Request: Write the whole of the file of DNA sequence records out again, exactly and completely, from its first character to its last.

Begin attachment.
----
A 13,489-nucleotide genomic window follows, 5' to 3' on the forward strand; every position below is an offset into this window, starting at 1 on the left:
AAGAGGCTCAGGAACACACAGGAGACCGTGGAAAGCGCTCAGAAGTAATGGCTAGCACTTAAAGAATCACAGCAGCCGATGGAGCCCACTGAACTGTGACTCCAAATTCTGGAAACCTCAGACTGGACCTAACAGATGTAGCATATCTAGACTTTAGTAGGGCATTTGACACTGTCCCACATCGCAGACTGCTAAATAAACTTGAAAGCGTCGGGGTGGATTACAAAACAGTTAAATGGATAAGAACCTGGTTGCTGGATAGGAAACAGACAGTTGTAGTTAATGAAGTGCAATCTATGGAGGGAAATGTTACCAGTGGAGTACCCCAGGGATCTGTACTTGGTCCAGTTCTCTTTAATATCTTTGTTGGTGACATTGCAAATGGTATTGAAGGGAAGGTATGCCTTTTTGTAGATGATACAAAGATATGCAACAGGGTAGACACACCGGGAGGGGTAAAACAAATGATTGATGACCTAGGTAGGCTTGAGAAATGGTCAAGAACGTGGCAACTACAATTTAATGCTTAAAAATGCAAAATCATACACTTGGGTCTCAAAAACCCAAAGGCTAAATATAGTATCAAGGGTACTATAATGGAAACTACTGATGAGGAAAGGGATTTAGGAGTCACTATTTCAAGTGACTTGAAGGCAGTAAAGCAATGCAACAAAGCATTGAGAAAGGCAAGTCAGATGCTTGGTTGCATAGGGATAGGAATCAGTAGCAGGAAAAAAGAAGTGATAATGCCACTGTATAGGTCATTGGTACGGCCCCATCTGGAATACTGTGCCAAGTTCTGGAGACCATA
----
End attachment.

A 13,489-nucleotide genomic window follows, 5' to 3' on the forward strand; every position below is an offset into this window, starting at 1 on the left:
AAGAGGCTCAGGAACACACAGGAGACCGTGGAAAGCGCTCAGAAGTAATGGCTAGCACTTAAAGAATCACAGCAGCCGATGGAGCCCACTGAACTGTGACTCCAAATTCTGGAAACCTCAGACTGGACCTAACAGATGTAGCATATCTAGACTTTAGTAGGGCATTTGACACTGTCCCACATCGCAGACTGCTAAATAAACTTGAAAGCGTCGGGGTGGATTACAAAACAGTTAAATGGATAAGAACCTGGTTGCTGGATAGGAAACAGACAGTTGTAGTTAATGAAGTGCAATCTATGGAGGGAAATGTTACCAGTGGAGTACCCCAGGGATCTGTACTTGGTCCAGTTCTCTTTAATATCTTTGTTGGTGACATTGCAAATGGTATTGAAGGGAAGGTATGCCTTTTTGTAGATGATACAAAGATATGCAACAGGGTAGACACACCGGGAGGGGTAAAACAAATGATTGATGACCTAGGTAGGCTTGAGAAATGGTCAAGAACGTGGCAACTACAATTTAATGCTTAAAAATGCAAAATCATACACTTGGGTCTCAAAAACCCAAAGGCTAAATATAGTATCAAGGGTACTATAATGGAAACTACTGATGAGGAAAGGGATTTAGGAGTCACTATTTCAAGTGACTTGAAGGCAGTAAAGCAATGCAACAAAGCATTGAGAAAGGCAAGTCAGATGCTTGGTTGCATAGGGATAGGAATCAGTAGCAGGAAAAAAGAAGTGATAATGCCACTGTATAGGTCATTGGTACGGCCCCATCTGGAATACTGTGCCAAGTTCTGGAGACCATA